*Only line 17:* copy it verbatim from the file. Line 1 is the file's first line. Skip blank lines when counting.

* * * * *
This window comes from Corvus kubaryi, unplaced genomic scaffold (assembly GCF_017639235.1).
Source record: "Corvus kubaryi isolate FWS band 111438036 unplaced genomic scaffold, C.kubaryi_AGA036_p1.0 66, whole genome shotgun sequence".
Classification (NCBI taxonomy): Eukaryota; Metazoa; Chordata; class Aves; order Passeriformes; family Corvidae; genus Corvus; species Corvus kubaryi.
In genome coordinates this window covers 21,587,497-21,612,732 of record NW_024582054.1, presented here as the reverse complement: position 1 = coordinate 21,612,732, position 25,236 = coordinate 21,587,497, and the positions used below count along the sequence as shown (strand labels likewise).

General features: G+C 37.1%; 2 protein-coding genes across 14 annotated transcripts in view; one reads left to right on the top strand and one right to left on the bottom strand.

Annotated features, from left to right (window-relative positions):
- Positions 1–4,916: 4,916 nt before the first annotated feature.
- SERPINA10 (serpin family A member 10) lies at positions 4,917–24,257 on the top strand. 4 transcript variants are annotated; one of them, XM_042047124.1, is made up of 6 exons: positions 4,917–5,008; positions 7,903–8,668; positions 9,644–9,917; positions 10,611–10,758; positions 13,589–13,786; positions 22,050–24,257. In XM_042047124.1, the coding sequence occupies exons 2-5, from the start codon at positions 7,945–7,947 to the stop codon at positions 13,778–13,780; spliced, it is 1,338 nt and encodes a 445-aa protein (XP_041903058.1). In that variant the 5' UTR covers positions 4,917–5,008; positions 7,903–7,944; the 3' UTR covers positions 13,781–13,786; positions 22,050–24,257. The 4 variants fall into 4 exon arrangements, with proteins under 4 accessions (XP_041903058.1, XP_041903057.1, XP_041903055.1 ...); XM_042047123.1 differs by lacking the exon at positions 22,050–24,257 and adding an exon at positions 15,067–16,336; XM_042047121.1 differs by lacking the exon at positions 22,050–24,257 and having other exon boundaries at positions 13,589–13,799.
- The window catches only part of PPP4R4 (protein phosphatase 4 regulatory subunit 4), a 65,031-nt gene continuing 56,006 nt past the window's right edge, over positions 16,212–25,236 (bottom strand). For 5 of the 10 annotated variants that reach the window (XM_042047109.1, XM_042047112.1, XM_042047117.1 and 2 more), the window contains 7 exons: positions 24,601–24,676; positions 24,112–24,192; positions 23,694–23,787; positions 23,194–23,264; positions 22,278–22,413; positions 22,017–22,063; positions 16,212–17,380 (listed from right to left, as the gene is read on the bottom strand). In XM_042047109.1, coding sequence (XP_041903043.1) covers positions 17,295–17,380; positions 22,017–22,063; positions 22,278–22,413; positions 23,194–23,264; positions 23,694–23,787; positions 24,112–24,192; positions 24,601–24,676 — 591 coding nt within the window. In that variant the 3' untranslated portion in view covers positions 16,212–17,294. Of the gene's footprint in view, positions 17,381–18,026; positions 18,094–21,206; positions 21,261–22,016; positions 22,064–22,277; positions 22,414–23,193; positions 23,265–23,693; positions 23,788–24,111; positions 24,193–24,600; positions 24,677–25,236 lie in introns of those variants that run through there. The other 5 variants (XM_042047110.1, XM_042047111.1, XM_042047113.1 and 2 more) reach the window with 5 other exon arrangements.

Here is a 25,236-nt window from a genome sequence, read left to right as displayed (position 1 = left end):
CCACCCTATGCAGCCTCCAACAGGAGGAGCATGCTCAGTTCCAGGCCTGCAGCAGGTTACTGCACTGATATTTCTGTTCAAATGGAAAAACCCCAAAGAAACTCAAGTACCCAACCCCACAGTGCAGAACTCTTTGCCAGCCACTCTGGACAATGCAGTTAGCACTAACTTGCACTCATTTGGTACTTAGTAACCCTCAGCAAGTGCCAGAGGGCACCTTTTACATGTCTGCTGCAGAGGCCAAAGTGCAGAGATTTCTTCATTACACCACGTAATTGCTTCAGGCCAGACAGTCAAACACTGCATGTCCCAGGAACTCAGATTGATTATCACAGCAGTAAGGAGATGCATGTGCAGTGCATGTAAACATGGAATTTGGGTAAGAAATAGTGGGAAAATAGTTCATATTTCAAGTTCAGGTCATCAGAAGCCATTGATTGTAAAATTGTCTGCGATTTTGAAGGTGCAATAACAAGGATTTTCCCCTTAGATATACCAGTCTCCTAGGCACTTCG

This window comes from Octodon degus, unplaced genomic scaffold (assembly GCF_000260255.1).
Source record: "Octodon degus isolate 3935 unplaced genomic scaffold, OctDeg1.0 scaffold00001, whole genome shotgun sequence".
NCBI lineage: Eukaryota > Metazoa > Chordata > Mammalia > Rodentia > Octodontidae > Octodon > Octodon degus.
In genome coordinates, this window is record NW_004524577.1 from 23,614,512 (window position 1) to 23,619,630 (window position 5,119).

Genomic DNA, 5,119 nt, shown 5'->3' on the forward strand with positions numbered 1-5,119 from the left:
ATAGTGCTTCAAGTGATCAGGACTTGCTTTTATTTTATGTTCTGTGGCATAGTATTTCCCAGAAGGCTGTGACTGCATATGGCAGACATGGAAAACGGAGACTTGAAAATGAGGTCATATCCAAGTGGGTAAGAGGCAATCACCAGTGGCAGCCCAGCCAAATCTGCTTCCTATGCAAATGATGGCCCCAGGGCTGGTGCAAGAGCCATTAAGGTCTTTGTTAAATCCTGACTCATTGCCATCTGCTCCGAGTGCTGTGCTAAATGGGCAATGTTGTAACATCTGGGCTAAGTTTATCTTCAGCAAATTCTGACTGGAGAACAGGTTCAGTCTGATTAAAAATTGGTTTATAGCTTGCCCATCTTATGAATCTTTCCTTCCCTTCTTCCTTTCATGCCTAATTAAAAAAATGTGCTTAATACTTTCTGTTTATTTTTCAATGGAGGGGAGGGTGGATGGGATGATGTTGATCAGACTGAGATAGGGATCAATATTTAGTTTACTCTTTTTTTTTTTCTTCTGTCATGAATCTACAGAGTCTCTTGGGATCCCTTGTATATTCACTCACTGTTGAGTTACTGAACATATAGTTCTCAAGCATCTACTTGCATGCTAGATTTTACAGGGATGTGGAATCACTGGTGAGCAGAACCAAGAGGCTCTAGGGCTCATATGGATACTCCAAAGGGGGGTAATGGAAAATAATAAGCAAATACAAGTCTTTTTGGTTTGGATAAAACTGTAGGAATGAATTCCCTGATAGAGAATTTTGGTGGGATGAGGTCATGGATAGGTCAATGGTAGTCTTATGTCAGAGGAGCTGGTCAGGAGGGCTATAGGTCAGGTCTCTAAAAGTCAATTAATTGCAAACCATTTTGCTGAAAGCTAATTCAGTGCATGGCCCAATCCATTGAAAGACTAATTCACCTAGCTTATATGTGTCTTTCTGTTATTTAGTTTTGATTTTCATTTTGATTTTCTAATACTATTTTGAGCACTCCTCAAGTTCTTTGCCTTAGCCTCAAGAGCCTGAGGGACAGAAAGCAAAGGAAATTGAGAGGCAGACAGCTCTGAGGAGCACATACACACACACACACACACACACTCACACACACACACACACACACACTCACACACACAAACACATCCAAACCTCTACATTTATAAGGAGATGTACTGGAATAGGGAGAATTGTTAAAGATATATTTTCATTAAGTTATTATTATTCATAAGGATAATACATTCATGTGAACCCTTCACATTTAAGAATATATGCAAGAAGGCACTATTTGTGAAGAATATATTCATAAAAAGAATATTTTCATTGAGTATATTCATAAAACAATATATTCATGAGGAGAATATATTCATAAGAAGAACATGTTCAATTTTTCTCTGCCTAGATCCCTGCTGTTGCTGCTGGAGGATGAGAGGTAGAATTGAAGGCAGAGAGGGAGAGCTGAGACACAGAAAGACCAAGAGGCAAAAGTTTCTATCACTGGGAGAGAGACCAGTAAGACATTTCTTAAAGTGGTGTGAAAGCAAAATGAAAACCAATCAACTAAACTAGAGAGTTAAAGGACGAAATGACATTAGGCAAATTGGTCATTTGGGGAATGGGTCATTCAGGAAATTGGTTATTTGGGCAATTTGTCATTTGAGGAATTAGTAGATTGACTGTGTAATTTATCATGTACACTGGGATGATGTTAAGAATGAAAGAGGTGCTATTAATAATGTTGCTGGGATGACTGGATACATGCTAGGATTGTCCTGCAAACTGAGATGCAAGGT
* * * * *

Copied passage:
ATAGTGCTTCAAGTGATCAGGACTTGCTTTTATTTTATGTTCTGTGGCATAGTATTTCCCAGAAGGCTGTGACTGCATATGGCAGACATGGAAAACGGAGACTTGAAAATGAGGTCATATCCAAGTGGGTAAGAGGCAATCACCAGTGGCAGCCCAGCCAAATCTGCTTCCTATGCAAATGATGGCCCCAGGGCTGGTGCAAGAGCCATTAAGGTCTTTGTTAAATCCTGACTCATTGCCATCTGCTCCGAGTGCTGTGCTAAATGGGCAATGTTGTAACATCTGGGCTAAGTTTATCTTCAGCAAATTCTGACTGGAGAACAGGTTCAGTCTGATTAAAAATTGGTTTATAGCTTGCCCATCTTATGAATCTTTCCTTCCCTTCTTCCTTTCATGCCTAATTAAAAAAATGTGCTTAATACTTTCTGTTTATTTTTCAATGGAGGGGAGGGTGGATGGGATGATGTTGATCAGACTGAGATAGGGATCAATATTTAGTTTACTCTTTTTTTTTTTCTTCTGTCATGAATCTACAGAGTCTCTTGGGATCCCTTGTATATTCACTCACTGTTGAGTTACTGAACATATAGTTCTCAAGCATCTACTTGCATGCTAGATTTTACAGGGATGTGGAATCACTGGTGAGCAGAACCAAGAGGCTCTAGGGCTCATATGGATACTCCAAAGGGGGGTAATGGAAAATAATAAGCAAATACAAGTCTTTTTGGTTTGGATAAAACTGTAGGAATGAATTCCCTGATAGAGAATTTTGGTGGGATGAGGTCATGGATAGGTCAATGGTAGTCTTATGTCAGAGGAGCTGGTCAGGAGGGCTATAGGTCAGGTCTCTAAAAGTCAATTAATTGCAAACCATTTTGCTGAAAGCTAATTCAGTGCATGGCCCAATCCATTGAAAGACTAATTCACCTAGCTTATATGTGTCTTTCTGTTATTTAGTTTTGATTTTCATTTTGATTTTCTAATACTATTTTGAGCACTCCTCAAGTTCTTTGCCTTAGCCTCAAGAGCCTGAGGGACAGAAAGCAAAGGAAATTGAGAGGCAGACAGCTCTGAGGAGCACATACACACACACACACACACACACTCACACACACACACACACACACACTCACACACACAAACACATCCAAACCTCTACATTTATAAGGAGATGTACTGGAATAGGGAGAATTGTTAAAGATATATTTTCATTAAGTTATTATTATTCATAAGGATAATACATTCATGTGAACCCTTCACATTTAAGAATATATGCAAGAAGGCACTATTTGTGAAGAATATATTCATAAAAAGAATATTTTCATTGAGTATATTCATAAAACAATATATTCATGAGGAGAATATATTCATAAGAAGAACATGTTCAATTTTTCTCTGCCTAGATCCCTGCTGTTGCTGCTGGAGGATGAGAGGTAGAATTGAAGGCAGAGAGGGAGAGCTGAGACACAGAAAGACCAAGAGGCAAAAGTTTCTATCACTGGGAGAGAGACCAGTAAGACATTTCTTAAAGTGGTGTGAAAGCAAAATGAAAACCAATCAACTAAACTAGAGAGTTAAAGGACGAAATGACATTAGGCAAATTGGTCATTTGGGGAATGGGTCATTCAGGAAATTGGTTATTTGGGCAATTTGTCATTTGAGGAATTAGTAGATTGACTGTGTAATTTATCATGTACACTGGGATGATGTTAAGAATGAAAGAGGTGCTATTAATAATGTTGCTGGGATGACTGGATACATGCTAGGATTGTCCTGCAAACTGAGATGCAAGGT